Practice manager Karen Evans was jailed for three years this month after stealing nearly £700,000 from two GP surgeries in Greater Manchester, which forced doctors out of their jobs.
Meanwhile, practice manager Carolyn Lightwing was jailed for two years after defrauding the surgery she worked for in York of almost £600,000.
In response to the cases the Association of Independent Specialist Medical Accountants (Aisma) warned that accountants were not engaged to spot fraud and may only identify it when preparing the end of year accounts, by which time it would be too late.
The body recommended that GPs should keep on top of the practice finances throughout the year, not just once a year when they and their practice manager are preparing information to send to their accountant.
Aisma also offered the following advice to GP practices on how to avoid fraud.
Tips on how to avoid insider fraud
- Don’t let any one person be the sole signatory on the bank account for amounts over a set level – for most practices a sensible figure would be between £500 and £1,000.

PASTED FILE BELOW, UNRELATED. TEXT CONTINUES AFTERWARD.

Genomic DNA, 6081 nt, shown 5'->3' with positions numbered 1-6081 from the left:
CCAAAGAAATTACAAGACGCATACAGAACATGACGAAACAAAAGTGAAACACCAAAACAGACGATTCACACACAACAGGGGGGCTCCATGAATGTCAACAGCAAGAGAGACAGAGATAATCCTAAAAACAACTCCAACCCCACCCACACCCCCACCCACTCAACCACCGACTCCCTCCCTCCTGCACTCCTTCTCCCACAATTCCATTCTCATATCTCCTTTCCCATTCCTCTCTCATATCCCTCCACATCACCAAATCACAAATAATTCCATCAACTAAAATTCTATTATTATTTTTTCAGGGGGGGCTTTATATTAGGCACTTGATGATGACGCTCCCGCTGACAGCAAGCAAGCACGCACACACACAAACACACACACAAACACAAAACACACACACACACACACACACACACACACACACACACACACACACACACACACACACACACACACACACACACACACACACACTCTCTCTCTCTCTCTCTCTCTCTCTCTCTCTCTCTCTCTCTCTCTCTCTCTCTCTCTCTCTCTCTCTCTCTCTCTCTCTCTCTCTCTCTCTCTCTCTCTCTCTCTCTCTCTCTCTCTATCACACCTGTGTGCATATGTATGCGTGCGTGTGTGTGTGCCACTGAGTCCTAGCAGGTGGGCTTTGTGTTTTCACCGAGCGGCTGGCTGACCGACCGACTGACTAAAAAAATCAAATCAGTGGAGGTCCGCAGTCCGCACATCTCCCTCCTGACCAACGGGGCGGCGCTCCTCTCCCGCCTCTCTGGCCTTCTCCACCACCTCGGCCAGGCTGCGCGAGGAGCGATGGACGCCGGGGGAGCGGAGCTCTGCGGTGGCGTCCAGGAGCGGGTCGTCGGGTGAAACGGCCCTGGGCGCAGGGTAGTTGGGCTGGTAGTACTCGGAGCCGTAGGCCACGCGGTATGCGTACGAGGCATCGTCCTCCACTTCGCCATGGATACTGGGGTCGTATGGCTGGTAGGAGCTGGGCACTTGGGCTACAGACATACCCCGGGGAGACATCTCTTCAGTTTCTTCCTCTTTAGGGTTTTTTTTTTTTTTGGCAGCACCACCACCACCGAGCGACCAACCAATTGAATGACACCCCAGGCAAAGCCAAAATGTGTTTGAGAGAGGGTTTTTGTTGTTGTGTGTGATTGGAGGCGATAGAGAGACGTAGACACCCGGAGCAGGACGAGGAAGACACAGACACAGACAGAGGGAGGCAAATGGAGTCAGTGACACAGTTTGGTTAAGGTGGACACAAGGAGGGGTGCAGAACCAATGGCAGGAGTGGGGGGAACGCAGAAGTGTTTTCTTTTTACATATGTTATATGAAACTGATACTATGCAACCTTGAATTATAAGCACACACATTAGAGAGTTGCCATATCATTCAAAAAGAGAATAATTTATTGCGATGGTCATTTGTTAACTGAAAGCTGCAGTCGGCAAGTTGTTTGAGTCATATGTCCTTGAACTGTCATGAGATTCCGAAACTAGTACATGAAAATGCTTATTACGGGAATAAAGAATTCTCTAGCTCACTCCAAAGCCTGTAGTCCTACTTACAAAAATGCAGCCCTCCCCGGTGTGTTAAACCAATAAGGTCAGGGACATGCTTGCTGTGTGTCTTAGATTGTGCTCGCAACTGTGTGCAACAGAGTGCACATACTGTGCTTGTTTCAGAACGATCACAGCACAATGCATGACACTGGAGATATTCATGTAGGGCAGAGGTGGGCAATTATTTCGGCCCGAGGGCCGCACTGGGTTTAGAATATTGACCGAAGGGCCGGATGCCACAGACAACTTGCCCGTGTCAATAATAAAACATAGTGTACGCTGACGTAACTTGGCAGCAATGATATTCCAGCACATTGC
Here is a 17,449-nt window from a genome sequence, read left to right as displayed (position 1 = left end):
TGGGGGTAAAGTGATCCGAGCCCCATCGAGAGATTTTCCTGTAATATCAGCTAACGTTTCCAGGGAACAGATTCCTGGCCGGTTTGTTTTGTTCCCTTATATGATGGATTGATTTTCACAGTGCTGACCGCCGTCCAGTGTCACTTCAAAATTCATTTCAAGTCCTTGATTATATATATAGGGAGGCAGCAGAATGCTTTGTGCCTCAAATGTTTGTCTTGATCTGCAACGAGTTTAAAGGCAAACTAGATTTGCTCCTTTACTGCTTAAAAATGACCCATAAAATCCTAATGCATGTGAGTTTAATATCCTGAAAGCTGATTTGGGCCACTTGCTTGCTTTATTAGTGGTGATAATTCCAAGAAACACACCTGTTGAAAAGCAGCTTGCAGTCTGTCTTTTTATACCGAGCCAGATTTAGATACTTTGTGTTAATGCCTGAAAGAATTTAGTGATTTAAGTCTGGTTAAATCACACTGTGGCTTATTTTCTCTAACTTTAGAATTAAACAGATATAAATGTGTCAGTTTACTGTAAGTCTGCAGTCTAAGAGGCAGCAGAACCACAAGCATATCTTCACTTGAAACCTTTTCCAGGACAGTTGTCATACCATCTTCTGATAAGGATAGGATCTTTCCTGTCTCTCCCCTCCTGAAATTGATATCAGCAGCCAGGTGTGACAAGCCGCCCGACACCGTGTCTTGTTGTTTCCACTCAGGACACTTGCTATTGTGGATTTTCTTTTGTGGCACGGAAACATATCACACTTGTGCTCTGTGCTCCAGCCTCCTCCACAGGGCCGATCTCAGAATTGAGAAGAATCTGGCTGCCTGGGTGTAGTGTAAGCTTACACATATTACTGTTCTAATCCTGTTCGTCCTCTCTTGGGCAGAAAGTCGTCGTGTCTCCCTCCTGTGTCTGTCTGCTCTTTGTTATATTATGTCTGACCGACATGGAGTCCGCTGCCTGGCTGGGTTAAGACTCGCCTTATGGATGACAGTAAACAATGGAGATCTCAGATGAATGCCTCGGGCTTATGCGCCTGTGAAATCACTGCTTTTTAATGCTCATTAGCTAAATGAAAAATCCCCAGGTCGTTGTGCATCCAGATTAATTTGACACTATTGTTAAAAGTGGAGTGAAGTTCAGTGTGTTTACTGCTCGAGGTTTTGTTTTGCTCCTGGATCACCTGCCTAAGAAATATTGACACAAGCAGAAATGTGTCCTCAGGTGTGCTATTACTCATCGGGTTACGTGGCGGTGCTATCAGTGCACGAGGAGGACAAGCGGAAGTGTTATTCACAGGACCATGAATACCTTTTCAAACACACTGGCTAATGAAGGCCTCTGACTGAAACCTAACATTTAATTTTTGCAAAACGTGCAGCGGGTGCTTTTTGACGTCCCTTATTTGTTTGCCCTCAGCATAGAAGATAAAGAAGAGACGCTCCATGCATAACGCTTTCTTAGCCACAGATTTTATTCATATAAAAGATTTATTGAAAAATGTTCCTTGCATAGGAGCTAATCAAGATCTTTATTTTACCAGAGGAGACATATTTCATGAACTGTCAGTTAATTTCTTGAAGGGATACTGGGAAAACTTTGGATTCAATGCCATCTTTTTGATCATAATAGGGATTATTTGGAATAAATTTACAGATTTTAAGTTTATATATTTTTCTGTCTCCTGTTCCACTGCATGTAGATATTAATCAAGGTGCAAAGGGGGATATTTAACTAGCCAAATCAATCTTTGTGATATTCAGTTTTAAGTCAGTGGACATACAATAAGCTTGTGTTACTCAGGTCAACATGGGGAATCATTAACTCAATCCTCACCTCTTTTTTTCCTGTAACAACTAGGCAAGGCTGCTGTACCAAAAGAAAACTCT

- The person approving the invoices should not be the person making the payments.
- Invoices should always be reviewed by the person approving the amounts to be paid. Be careful not to approve both the invoice and the statement to create a double payment.
- The partner responsible for staff should review salary payments before they are made to check for unknown names or unusual payments. In particular check for unexpected pay increases or overtime.
- Review your locum payments regularly and investigate unrecognised names. Insist on accounting records disclosing who the locum is covering for and why.
- Have a detailed budget and compare with actual figures monthly, or at least quarterly, to pick up anything unusual. For example, use key ratios to check that drugs costs v reimbursements are on track. Drugs, medical consumables and staff wages/locum costs are usually the easiest places to hide fraudulent payments.
- Use a specialist medical accountant who will break down income and expenses in suitable detail and question movements that seem unusual. If you don’t understand your accounts because there is not enough detail, potential fraud is harder to identify.
There is more advice on how to prevent fraud in your practice available to subscribers to our sister site Medeconomics here.